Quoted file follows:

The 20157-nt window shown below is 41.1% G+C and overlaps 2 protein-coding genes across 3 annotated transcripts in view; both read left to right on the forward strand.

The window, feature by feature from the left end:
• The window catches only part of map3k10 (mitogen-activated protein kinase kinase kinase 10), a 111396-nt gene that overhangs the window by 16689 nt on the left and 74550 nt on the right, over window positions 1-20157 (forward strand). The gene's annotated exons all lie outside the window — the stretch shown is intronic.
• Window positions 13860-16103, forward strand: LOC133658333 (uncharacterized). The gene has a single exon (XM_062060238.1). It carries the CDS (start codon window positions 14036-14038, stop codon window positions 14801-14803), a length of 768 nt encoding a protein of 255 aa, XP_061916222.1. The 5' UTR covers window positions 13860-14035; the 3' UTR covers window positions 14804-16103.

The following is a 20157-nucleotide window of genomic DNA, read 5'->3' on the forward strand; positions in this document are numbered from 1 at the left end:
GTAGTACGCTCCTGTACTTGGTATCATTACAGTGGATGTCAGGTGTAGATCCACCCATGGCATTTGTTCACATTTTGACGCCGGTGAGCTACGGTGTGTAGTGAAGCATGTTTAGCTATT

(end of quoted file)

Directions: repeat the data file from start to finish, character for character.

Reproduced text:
The 20157-nt window shown below is 41.1% G+C and overlaps 2 protein-coding genes across 3 annotated transcripts in view; both read left to right on the forward strand.

The window, feature by feature from the left end:
• The window catches only part of map3k10 (mitogen-activated protein kinase kinase kinase 10), a 111396-nt gene that overhangs the window by 16689 nt on the left and 74550 nt on the right, over window positions 1-20157 (forward strand). The gene's annotated exons all lie outside the window — the stretch shown is intronic.
• Window positions 13860-16103, forward strand: LOC133658333 (uncharacterized). The gene has a single exon (XM_062060238.1). It carries the CDS (start codon window positions 14036-14038, stop codon window positions 14801-14803), a length of 768 nt encoding a protein of 255 aa, XP_061916222.1. The 5' UTR covers window positions 13860-14035; the 3' UTR covers window positions 14804-16103.

The following is a 20157-nucleotide window of genomic DNA, read 5'->3' on the forward strand; positions in this document are numbered from 1 at the left end:
GTAGTACGCTCCTGTACTTGGTATCATTACAGTGGATGTCAGGTGTAGATCCACCCATGGCATTTGTTCACATTTTGACGCCGGTGAGCTACGGTGTGTAGTGAAGCATGTTTAGCTATT